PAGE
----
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Google Must Reveal Nine Months of Gmail IP Address Data; SCA Challenge Rejected

Friday, April 12, 2013
A defendant in a copyright infringement proceeding may subpoena from Google Inc. nine months' worth of internet protocol address information linked to a plaintiff's Gmail account, the U.S. District Court for the Northern District of California ruled March 21 (Obodai v. Indeed Inc., N.D. Cal., No. 3:13-mc-80027-EMC, motion to quash granted in part 3/21/13).

A magistrate judge rejected the plaintiff's Stored Communications Act-based challenge to the disclosure of his IP address information. The court held that the request for a list of all IP addresses that have accessed the Gmail account sought only noncontent subscriber information, which Google could disclose pursuant to the SCA, 18 U.S.C. §2703.

This discovery dispute arose in a copyright infringement lawsuit, in which the plaintiff blogger contended that the defendant, the operator of the Indeed.com job-search site, infringed his copyrights by allowing a third party to post a resume including the plaintiff's copyrighted works.

Indeed sought to subpoena the IP address information from Google, contending that it was relevant to its theory that the plaintiff posted the copyrighted content under a pseudonym.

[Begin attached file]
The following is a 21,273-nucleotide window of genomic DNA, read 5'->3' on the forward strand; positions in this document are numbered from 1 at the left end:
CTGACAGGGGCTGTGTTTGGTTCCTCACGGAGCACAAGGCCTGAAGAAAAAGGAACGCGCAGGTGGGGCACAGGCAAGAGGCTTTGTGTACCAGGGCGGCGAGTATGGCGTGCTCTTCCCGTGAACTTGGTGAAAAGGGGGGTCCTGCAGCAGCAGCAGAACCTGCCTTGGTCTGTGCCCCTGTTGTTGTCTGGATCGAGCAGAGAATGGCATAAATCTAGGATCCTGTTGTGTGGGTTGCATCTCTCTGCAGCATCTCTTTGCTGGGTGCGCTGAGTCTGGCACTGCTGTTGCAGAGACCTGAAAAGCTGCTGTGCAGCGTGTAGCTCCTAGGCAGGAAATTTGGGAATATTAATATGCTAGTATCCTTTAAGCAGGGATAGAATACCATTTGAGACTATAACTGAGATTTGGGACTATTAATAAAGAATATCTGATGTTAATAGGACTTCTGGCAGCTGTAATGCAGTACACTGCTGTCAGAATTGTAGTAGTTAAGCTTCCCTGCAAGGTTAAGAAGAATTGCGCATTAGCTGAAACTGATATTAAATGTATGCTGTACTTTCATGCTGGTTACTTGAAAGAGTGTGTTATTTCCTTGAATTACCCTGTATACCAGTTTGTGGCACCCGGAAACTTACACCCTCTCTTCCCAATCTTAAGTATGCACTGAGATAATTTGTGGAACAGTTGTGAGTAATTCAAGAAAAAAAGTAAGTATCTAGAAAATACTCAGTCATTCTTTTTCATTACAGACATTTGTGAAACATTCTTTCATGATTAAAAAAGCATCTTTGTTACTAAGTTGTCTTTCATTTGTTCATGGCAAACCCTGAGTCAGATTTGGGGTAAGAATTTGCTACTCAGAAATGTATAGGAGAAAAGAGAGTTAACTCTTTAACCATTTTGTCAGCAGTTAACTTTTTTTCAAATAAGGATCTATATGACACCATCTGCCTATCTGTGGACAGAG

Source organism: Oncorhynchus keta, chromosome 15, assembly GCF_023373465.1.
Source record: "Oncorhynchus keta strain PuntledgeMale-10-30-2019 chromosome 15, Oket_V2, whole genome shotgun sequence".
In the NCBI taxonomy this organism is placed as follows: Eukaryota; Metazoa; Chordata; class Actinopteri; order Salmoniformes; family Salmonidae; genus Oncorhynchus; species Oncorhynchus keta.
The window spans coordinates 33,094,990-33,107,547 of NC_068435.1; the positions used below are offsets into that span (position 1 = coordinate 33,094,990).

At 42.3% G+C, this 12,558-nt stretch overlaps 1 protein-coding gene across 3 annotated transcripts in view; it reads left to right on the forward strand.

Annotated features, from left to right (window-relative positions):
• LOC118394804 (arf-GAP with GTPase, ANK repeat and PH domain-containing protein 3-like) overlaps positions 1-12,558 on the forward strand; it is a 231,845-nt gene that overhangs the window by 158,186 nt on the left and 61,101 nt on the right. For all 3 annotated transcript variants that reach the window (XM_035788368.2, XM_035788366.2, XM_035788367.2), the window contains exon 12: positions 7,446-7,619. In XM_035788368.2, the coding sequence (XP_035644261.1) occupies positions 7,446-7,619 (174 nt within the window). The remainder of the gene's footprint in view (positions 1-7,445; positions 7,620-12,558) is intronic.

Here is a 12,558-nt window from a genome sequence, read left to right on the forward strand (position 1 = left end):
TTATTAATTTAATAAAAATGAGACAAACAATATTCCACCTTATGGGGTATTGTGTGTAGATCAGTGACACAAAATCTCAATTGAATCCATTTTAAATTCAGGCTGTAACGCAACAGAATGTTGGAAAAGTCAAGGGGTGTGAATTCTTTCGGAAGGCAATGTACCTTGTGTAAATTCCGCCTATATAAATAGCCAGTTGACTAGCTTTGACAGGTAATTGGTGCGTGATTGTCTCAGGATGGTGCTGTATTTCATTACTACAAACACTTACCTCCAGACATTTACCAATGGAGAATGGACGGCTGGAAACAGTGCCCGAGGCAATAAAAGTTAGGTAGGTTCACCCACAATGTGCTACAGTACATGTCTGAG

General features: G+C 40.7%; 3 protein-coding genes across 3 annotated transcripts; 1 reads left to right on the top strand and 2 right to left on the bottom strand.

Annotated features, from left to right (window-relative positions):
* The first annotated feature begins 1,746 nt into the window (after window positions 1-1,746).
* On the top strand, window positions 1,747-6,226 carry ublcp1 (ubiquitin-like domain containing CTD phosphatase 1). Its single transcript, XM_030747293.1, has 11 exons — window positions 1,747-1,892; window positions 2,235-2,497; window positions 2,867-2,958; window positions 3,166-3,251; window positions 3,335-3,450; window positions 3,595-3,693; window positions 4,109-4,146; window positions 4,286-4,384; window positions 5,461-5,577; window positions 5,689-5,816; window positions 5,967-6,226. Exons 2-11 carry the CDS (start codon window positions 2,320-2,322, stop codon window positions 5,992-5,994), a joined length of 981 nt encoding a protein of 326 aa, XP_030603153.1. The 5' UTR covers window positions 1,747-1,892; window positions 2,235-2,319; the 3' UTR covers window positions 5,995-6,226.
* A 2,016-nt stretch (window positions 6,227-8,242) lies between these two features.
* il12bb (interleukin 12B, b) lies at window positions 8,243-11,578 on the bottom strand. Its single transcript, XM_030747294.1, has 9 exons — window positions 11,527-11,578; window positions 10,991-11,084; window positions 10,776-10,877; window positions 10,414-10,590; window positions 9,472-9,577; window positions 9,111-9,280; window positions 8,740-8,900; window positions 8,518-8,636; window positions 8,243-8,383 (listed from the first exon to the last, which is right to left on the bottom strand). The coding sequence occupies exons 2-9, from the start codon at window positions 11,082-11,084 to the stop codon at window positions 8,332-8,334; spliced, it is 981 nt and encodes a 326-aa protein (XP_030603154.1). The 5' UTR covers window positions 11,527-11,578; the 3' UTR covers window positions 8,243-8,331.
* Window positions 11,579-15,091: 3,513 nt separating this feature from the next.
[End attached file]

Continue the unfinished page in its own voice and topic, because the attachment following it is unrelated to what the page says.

“This information is not considered to be content-based, and so may be produced in response to a civil subpoena pursuant to the SCA[,]” the court held.


Other Requests Modified to Exclude 'Content.'
Indeed also sought other categories of information, including “All documents sufficient to Identify all individuals and/or entities associated with the e-mail account” and “All Documents relating to any individual(s) who created, accessed and/or used the email address … .”

Indeed defined “documents” as including emails, communications, and correspondence.

Indeed's broad definition of “documents” could include content-based information, which electronic communications service providers are barred from divulging under the SCA, 18 U.S.C. §2701.

“A plain reading of Indeed's subpoena suggests that they are seeking the contents of e-mails and other communications that are protected by the SCA[,]” the court concluded.

In its opposition, Indeed contended that it only sought information regarding the plaintiff's registration of his email account, including name, address, telephone numbers, and other identifying information, as well as IP addresses used by the email account holder.

The court modified the subpoena to include only noncontent information, including “subscriber information.” The SCA permits service providers to divulge subscriber information “to any person other than a governmental entity[,]” 18 U.S.C. § 2702(c)(6).

Under that section, Google was authorized to release information about the plaintiff's Gmail account, including contact information and IP address data.

The plaintiff represented himself. Indeed was represented by Howard H. Weller of Mitchell Silberberg & Knupp, New York.


Text is available at http://www.bloomberglaw.com/public/document/Obodai_v_Indeed_Inc_Docket_No_313mc80027_ND_Cal_Feb_07_2013_Court/1.

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